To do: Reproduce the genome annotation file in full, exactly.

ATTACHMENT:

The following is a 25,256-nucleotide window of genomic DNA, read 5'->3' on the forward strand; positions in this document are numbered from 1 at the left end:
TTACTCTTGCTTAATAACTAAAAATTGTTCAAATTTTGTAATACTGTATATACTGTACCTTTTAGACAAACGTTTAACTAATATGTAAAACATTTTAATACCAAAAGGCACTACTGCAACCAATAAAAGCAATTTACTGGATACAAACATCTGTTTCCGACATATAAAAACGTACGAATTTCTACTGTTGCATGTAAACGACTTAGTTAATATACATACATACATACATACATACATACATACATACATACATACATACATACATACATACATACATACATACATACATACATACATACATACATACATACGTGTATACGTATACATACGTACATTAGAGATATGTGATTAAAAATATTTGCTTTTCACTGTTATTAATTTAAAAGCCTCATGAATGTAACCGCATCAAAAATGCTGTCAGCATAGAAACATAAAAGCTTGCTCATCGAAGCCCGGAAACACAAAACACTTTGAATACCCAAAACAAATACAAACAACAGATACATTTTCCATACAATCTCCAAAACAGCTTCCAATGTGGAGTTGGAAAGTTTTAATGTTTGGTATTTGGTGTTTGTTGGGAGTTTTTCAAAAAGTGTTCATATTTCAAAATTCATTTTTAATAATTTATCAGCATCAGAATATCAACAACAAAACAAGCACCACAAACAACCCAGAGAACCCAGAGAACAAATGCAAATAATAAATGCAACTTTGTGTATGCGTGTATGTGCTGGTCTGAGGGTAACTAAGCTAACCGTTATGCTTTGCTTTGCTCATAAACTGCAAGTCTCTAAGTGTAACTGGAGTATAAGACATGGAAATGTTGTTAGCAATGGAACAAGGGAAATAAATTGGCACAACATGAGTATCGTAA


The following is a 25,256-nucleotide window of genomic DNA, read 5'->3' on the forward strand; positions in this document are numbered from 1 at the left end:
TTACTCTTGCTTAATAACTAAAAATTGTTCAAATTTTGTAATACTGTATATACTGTACCTTTTAGACAAACGTTTAACTAATATGTAAAACATTTTAATACCAAAAGGCACTACTGCAACCAATAAAAGCAATTTACTGGATACAAACATCTGTTTCCGACATATAAAAACGTACGAATTTCTACTGTTGCATGTAAACGACTTAGTTAATATACATACATACATACATACATACATACATACATACATACATACATACATACATACATACATACATACATACATACATACATACATACATACATACATACGTGTATACGTATACATACGTACATTAGAGATATGTGATTAAAAATATTTGCTTTTCACTGTTATTAATTTAAAAGCCTCATGAATGTAACCGCATCAAAAATGCTGTCAGCATAGAAACATAAAAGCTTGCTCATCGAAGCCCGGAAACACAAAACACTTTGAATACCCAAAACAAATACAAACAACAGATACATTTTCCATACAATCTCCAAAACAGCTTCCAATGTGGAGTTGGAAAGTTTTAATGTTTGGTATTTGGTGTTTGTTGGGAGTTTTTCAAAAAGTGTTCATATTTCAAAATTCATTTTTAATAATTTATCAGCATCAGAATATCAACAACAAAACAAGCACCACAAACAACCCAGAGAACCCAGAGAACAAATGCAAATAATAAATGCAACTTTGTGTATGCGTGTATGTGCTGGTCTGAGGGTAACTAAGCTAACCGTTATGCTTTGCTTTGCTCATAAACTGCAAGTCTCTAAGTGTAACTGGAGTATAAGACATGGAAATGTTGTTAGCAATGGAACAAGGGAAATAAATTGGCACAACATGAGTATCGTAA